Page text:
Still, some states that have gone it alone have been a mess. Tennessee's attempt was a technical nightmare. And Florida (state motto: there's nothing about education we can't screw up) had its own series of do-it-yourself disasters. Why will this be better? Because VanderVeen is a more gifted salesman. As he explains it:

They never had to operate in the discipline of being customer-centric and really deliver value and ask questions. Is a 14-hour test too long? Might states balk at that? Is the cost too high? Are the constraints of working with a single vendor just not going to be acceptable to states? They didn’t have to think about that until they did. In an open market, states, or customers, have choices, and states made choices, and they walked away.

In other words, they spent too much time thinking about the educational implications of the test instead of managing a product for the marketplace.

Will this be a hard sell? Apparently not, because so far eight states, DC, and two other "entities" have signed up for this ( IL, MD, NJ, NM, MA, RI, LA, CO).

But wait, you say. The PARCC was launched with a big pile of taxpayer money. If it folds, don't taxpayers deserve a refund? Read carefully and you'll see that New Meridian won the right to be "the exclusive agent authorized to license test content owned by CCSSO and jointly developed by the former PARCC states." So PARCC is a true zombie-- not actually dead, but with its corpse animated by some force other than its own life.

Of course, the zombie solution may be great for people looking for an easy escape from PARCC, but it will require an elevated level of attentiveness from PARCC opponents. As Lowe reports, Phil Murphy won the New Jersey governor's seat in part by promising to get rid of PARCC, but as his Department of Education looked to replace PARCC, they hired-- you guessed it-- New Meridian to do the job. So New Jersey will replace PARCC with zombie PARCC.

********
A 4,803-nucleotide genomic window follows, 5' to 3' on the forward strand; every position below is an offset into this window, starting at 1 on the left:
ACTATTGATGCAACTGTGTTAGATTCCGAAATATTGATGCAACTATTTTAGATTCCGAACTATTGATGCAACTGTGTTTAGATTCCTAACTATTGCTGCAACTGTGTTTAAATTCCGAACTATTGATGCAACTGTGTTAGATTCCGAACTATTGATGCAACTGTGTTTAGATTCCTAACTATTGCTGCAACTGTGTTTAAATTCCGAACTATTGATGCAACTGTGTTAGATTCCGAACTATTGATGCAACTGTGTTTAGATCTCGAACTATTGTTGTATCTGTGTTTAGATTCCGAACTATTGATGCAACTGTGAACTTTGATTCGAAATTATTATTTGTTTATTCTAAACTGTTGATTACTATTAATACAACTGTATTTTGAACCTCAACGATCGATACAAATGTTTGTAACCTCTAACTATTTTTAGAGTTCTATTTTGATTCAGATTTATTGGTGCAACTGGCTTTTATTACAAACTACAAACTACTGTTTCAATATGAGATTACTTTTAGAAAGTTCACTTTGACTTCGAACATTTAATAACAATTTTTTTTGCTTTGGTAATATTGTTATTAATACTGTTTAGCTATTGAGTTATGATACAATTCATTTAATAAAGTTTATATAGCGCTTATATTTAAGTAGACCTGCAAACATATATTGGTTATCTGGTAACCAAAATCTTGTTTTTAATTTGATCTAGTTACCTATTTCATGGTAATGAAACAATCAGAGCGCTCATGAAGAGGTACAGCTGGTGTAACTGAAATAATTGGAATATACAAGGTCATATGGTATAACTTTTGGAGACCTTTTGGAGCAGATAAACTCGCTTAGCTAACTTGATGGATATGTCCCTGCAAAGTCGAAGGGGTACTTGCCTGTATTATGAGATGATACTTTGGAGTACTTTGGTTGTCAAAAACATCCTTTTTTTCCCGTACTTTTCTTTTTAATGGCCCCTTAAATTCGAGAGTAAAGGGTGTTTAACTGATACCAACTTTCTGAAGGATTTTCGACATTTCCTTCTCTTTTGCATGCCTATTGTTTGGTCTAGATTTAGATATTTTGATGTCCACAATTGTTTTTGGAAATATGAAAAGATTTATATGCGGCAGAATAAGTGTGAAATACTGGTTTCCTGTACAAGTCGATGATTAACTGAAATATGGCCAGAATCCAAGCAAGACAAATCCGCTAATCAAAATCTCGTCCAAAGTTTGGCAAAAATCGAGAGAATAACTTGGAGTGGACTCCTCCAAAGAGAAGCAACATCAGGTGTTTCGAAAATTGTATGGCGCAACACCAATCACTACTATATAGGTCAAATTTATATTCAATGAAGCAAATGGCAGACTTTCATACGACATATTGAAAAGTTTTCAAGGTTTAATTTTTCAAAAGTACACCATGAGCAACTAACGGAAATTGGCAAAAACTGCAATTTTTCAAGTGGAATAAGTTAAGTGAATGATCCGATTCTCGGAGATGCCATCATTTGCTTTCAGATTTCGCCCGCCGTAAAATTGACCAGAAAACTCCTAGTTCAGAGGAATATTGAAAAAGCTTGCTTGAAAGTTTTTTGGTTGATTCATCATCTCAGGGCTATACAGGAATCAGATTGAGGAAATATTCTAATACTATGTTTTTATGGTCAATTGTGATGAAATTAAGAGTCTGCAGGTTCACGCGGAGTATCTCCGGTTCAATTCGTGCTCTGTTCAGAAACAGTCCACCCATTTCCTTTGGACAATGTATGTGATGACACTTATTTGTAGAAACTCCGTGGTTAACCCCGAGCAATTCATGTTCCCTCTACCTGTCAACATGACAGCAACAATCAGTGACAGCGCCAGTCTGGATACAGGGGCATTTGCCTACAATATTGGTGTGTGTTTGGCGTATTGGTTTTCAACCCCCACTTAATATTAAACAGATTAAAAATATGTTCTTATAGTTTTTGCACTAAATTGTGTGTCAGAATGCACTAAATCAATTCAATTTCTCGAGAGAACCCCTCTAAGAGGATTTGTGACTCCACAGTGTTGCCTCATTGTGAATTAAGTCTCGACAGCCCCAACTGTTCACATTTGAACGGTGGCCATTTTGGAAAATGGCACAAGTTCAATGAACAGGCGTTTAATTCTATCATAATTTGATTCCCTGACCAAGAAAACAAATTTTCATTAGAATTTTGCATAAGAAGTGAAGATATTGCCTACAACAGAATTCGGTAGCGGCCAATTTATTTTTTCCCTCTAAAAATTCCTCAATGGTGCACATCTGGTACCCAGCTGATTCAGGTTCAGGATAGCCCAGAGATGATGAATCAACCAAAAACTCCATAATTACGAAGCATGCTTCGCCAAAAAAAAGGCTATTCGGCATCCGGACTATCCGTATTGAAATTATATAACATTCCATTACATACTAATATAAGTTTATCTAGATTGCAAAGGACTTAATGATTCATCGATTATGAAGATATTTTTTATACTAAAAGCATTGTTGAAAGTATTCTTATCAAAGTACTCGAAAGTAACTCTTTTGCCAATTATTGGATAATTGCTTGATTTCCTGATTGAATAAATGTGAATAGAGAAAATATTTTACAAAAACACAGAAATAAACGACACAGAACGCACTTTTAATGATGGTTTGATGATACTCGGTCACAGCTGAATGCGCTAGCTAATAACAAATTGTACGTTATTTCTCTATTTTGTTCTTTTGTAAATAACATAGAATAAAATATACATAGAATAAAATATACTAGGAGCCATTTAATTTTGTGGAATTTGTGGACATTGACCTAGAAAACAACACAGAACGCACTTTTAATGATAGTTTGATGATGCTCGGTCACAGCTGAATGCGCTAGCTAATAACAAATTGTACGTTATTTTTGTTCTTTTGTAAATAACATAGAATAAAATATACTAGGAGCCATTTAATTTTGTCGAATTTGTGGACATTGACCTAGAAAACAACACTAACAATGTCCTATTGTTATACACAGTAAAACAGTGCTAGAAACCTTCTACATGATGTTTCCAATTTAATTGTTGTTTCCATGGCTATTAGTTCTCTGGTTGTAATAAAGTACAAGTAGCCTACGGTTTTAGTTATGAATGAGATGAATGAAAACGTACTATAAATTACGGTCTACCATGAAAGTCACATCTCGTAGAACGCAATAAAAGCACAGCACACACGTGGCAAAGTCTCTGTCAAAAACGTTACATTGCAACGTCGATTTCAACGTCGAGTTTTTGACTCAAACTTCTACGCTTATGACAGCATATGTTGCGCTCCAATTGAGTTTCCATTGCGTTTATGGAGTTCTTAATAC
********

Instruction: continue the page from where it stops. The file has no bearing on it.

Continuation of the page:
So there it is. Even as folks on the reformy team speak out against the BS Tests, the fact remains that they are just too much of an asset to go away quietly. If you leave a pile of millions of dollars lying around, even if it is soaked in pig urine, somebody will be unable to resist the urge to pick it up.

Should Your Three-Year-Old Attend On-line School?

The short answer is, "No." Or maybe, "Hell, no."

You may wonder why the subject even needs to be discussed, and the short answer to that is, "Because somebody's already doing it."

By now you've probably heard the new old saying that kindergarten is the new first grade, with academic learning that used to be a staple of 6-year-olds now pushed down to 5-year-olds. We can blame that on many factors, including the parental desire to give their child an extra competitive edge, but arguably this is yet another problem we can blame on Common Core Standards. Some of the worst problems with the standards are found in the earliest grades, likely because of the use of backwards scaffolding-- the standards writers decided what a high school graduate should be able to do, and then just worked backward from there ("If we want them to bench-press 100 pounds in 12th grade, then we should start with 5-year-olds bench pressing 50 pounds and add 4 more pounds every year"). It seems logical, as long as I completely ignore the developmental capabilities of small children.